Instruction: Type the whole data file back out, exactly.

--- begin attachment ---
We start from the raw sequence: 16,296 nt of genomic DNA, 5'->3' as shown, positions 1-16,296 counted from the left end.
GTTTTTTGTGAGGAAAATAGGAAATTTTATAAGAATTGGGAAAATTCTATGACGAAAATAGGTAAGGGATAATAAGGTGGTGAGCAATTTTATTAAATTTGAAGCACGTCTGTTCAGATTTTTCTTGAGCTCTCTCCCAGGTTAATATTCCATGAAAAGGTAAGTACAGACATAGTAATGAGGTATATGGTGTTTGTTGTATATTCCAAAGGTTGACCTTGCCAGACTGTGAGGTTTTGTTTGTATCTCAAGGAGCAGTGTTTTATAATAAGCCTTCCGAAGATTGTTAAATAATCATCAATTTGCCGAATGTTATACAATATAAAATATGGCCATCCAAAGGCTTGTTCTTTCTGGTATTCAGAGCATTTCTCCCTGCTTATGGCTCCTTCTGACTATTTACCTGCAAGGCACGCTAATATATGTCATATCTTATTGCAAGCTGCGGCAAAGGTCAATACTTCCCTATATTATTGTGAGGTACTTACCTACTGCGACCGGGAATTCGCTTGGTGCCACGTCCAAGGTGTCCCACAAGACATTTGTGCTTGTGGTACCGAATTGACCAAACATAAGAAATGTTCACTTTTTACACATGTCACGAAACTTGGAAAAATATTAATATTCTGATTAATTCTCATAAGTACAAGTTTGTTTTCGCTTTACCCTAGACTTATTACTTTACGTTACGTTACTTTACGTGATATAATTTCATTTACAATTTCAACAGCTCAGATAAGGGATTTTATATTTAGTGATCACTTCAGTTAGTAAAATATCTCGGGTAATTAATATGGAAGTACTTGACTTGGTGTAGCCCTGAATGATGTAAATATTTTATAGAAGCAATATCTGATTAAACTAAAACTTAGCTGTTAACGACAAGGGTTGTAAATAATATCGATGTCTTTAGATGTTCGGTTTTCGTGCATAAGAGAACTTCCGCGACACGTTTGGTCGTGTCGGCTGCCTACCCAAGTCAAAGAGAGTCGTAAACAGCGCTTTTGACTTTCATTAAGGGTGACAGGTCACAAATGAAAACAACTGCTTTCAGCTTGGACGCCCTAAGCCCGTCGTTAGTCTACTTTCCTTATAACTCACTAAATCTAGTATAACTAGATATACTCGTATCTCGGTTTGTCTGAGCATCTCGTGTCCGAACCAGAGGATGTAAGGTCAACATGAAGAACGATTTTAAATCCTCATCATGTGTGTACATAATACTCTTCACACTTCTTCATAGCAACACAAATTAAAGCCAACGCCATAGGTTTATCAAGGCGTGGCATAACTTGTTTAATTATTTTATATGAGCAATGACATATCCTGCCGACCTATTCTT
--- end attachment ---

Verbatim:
We start from the raw sequence: 16,296 nt of genomic DNA, 5'->3' as shown, positions 1-16,296 counted from the left end.
GTTTTTTGTGAGGAAAATAGGAAATTTTATAAGAATTGGGAAAATTCTATGACGAAAATAGGTAAGGGATAATAAGGTGGTGAGCAATTTTATTAAATTTGAAGCACGTCTGTTCAGATTTTTCTTGAGCTCTCTCCCAGGTTAATATTCCATGAAAAGGTAAGTACAGACATAGTAATGAGGTATATGGTGTTTGTTGTATATTCCAAAGGTTGACCTTGCCAGACTGTGAGGTTTTGTTTGTATCTCAAGGAGCAGTGTTTTATAATAAGCCTTCCGAAGATTGTTAAATAATCATCAATTTGCCGAATGTTATACAATATAAAATATGGCCATCCAAAGGCTTGTTCTTTCTGGTATTCAGAGCATTTCTCCCTGCTTATGGCTCCTTCTGACTATTTACCTGCAAGGCACGCTAATATATGTCATATCTTATTGCAAGCTGCGGCAAAGGTCAATACTTCCCTATATTATTGTGAGGTACTTACCTACTGCGACCGGGAATTCGCTTGGTGCCACGTCCAAGGTGTCCCACAAGACATTTGTGCTTGTGGTACCGAATTGACCAAACATAAGAAATGTTCACTTTTTACACATGTCACGAAACTTGGAAAAATATTAATATTCTGATTAATTCTCATAAGTACAAGTTTGTTTTCGCTTTACCCTAGACTTATTACTTTACGTTACGTTACTTTACGTGATATAATTTCATTTACAATTTCAACAGCTCAGATAAGGGATTTTATATTTAGTGATCACTTCAGTTAGTAAAATATCTCGGGTAATTAATATGGAAGTACTTGACTTGGTGTAGCCCTGAATGATGTAAATATTTTATAGAAGCAATATCTGATTAAACTAAAACTTAGCTGTTAACGACAAGGGTTGTAAATAATATCGATGTCTTTAGATGTTCGGTTTTCGTGCATAAGAGAACTTCCGCGACACGTTTGGTCGTGTCGGCTGCCTACCCAAGTCAAAGAGAGTCGTAAACAGCGCTTTTGACTTTCATTAAGGGTGACAGGTCACAAATGAAAACAACTGCTTTCAGCTTGGACGCCCTAAGCCCGTCGTTAGTCTACTTTCCTTATAACTCACTAAATCTAGTATAACTAGATATACTCGTATCTCGGTTTGTCTGAGCATCTCGTGTCCGAACCAGAGGATGTAAGGTCAACATGAAGAACGATTTTAAATCCTCATCATGTGTGTACATAATACTCTTCACACTTCTTCATAGCAACACAAATTAAAGCCAACGCCATAGGTTTATCAAGGCGTGGCATAACTTGTTTAATTATTTTATATGAGCAATGACATATCCTGCCGACCTATTCTT